One of my students' favorite activities each year is performing a Reader's Theater on one of the events from the Revolutionary War. My brave and confident students definitely love the opportunity to act, and my more timid students actually enjoy the relatively low-pressure performance and non-existent live audience!
Although these Reader's Theaters can be done at any time, I have chosen to use them as a culminating activity for our Revolutionary War unit. I do this because I don't want the content of the performance to get in the way of the 21st Century skill acquisition that happens if students already understand the material.
Once students have signed up for their parts, written them down, and highlighted all of their lines, they get into their group and begin to read the script. I ask them to read through the script at least twice before preparing any props or determining stage directions. Anyone who forgot to highlight a line or copied their role down incorrectly will discover their mistake during this initial practice time.
As soon as the children are familiar with the storyline and their role in the skit, they begin to take on leadership roles and conflict tends to arise. I often step in early to remind them of the importance of being a leader AND a follower throughout this process. Listening to others' ideas can be just as important as sharing your own good ideas! I allow my students to struggle with this, but I make sure that they see that I'm aware of their conflict and I'm watching to see how it gets handled. Students need these opportunities to struggle and even fail when it comes to interpersonal relationships. Too often, adults intervene before children are allowed to make mistakes. This is unfortunate, because a mistake can be dissected and analyzed (appropriately) within the group and everyone will learn so much from it.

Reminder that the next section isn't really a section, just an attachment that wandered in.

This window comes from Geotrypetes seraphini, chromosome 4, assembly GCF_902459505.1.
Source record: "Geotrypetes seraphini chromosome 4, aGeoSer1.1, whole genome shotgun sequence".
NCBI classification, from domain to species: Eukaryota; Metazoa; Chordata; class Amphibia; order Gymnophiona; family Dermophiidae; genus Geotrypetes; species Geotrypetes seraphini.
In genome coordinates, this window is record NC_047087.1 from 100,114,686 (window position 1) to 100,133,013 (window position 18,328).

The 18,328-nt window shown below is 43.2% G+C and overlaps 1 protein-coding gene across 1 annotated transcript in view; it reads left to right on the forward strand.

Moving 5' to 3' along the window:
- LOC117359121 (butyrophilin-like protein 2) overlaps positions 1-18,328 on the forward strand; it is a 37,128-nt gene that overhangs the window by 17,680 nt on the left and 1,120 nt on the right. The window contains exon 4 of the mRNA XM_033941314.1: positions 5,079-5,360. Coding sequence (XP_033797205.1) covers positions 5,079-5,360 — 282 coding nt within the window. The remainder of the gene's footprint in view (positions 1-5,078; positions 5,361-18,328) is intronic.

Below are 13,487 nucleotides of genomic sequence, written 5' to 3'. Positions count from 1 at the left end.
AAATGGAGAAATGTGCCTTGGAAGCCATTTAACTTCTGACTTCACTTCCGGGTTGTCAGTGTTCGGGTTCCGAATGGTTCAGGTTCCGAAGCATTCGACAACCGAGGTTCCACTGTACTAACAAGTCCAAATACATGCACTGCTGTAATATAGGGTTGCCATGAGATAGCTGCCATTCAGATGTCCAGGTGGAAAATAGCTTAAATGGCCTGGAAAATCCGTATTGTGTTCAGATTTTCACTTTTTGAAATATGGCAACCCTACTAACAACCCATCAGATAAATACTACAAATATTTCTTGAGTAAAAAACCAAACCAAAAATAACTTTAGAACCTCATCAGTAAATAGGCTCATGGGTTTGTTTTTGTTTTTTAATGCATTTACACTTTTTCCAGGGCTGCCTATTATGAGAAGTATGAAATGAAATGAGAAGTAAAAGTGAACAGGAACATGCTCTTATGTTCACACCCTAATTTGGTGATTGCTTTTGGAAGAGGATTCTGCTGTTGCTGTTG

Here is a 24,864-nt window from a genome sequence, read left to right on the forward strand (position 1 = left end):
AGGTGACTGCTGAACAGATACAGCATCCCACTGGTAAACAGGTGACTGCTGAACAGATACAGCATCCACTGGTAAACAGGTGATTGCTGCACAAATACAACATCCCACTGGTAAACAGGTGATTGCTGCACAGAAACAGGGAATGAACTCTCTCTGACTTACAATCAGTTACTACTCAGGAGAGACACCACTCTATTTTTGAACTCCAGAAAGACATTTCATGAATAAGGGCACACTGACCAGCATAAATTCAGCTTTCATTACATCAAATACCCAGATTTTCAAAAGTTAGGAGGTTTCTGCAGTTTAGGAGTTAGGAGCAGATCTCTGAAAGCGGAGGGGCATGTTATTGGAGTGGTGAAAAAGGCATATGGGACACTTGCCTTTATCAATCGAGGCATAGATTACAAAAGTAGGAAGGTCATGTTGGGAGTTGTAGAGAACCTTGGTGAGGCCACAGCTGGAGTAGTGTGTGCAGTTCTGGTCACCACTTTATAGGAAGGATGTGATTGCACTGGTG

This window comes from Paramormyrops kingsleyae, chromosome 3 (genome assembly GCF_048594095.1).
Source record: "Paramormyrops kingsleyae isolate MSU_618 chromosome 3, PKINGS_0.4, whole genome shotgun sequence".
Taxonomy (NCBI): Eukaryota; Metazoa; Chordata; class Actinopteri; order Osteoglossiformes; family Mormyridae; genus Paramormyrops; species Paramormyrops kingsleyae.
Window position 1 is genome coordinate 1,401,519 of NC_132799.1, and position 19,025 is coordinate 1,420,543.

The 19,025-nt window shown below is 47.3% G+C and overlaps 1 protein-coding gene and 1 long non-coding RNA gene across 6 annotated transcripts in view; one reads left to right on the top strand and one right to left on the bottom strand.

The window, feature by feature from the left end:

I wish every teacher could have the chance to watch their students work together on a task like this because the intense collaboration that happens is amazing! Students who often have trouble processing information or attending while others speak can be seen giving intense eye contact and participating in discussions about where they should stand or how they should deliver their line. Students are intrinsically motivated to participate and even lead!
- Connect Past Learning to New Situations
- Critical Thinking
- Problem Solving
- Make Judgments & Decisions
- Flexible/Adaptable to Change
- Use Different Learning Modalities
- Set & Manage Goals and Time
- Risk Taking
- Be Self-Directed
- Persist despite Setbacks
- Inquire/Be Curious
- Work well with Others
- Produce Results
- Guide and Lead Others
Our Reader's Theater videos from this year: